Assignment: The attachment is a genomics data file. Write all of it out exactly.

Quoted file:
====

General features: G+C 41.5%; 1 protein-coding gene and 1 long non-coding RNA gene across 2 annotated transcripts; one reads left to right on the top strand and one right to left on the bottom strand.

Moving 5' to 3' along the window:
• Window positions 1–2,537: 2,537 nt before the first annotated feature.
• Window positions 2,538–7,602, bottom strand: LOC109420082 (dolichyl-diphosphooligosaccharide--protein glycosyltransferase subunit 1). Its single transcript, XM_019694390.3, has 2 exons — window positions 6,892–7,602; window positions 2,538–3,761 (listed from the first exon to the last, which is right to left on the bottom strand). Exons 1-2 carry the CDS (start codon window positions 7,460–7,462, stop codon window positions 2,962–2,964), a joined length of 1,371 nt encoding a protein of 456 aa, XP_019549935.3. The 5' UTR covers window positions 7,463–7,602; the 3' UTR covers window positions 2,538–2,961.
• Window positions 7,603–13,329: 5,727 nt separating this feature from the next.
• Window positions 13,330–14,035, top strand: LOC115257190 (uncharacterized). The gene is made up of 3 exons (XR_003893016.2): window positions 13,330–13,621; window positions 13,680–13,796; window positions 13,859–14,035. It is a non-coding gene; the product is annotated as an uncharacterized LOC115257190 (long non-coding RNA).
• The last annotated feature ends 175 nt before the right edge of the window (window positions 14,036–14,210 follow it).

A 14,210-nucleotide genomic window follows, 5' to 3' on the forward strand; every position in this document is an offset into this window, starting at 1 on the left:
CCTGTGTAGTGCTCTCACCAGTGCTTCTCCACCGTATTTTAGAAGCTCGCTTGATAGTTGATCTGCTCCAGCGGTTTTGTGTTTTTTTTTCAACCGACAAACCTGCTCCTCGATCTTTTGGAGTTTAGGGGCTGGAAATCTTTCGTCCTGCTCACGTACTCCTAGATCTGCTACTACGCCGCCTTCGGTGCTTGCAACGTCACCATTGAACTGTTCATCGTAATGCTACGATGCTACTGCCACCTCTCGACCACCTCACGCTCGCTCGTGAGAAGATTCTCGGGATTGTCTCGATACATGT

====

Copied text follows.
General features: G+C 41.5%; 1 protein-coding gene and 1 long non-coding RNA gene across 2 annotated transcripts; one reads left to right on the top strand and one right to left on the bottom strand.

Moving 5' to 3' along the window:
• Window positions 1–2,537: 2,537 nt before the first annotated feature.
• Window positions 2,538–7,602, bottom strand: LOC109420082 (dolichyl-diphosphooligosaccharide--protein glycosyltransferase subunit 1). Its single transcript, XM_019694390.3, has 2 exons — window positions 6,892–7,602; window positions 2,538–3,761 (listed from the first exon to the last, which is right to left on the bottom strand). Exons 1-2 carry the CDS (start codon window positions 7,460–7,462, stop codon window positions 2,962–2,964), a joined length of 1,371 nt encoding a protein of 456 aa, XP_019549935.3. The 5' UTR covers window positions 7,463–7,602; the 3' UTR covers window positions 2,538–2,961.
• Window positions 7,603–13,329: 5,727 nt separating this feature from the next.
• Window positions 13,330–14,035, top strand: LOC115257190 (uncharacterized). The gene is made up of 3 exons (XR_003893016.2): window positions 13,330–13,621; window positions 13,680–13,796; window positions 13,859–14,035. It is a non-coding gene; the product is annotated as an uncharacterized LOC115257190 (long non-coding RNA).
• The last annotated feature ends 175 nt before the right edge of the window (window positions 14,036–14,210 follow it).

A 14,210-nucleotide genomic window follows, 5' to 3' on the forward strand; every position in this document is an offset into this window, starting at 1 on the left:
CCTGTGTAGTGCTCTCACCAGTGCTTCTCCACCGTATTTTAGAAGCTCGCTTGATAGTTGATCTGCTCCAGCGGTTTTGTGTTTTTTTTTCAACCGACAAACCTGCTCCTCGATCTTTTGGAGTTTAGGGGCTGGAAATCTTTCGTCCTGCTCACGTACTCCTAGATCTGCTACTACGCCGCCTTCGGTGCTTGCAACGTCACCATTGAACTGTTCATCGTAATGCTACGATGCTACTGCCACCTCTCGACCACCTCACGCTCGCTCGTGAGAAGATTCTCGGGATTGTCTCGATACATGT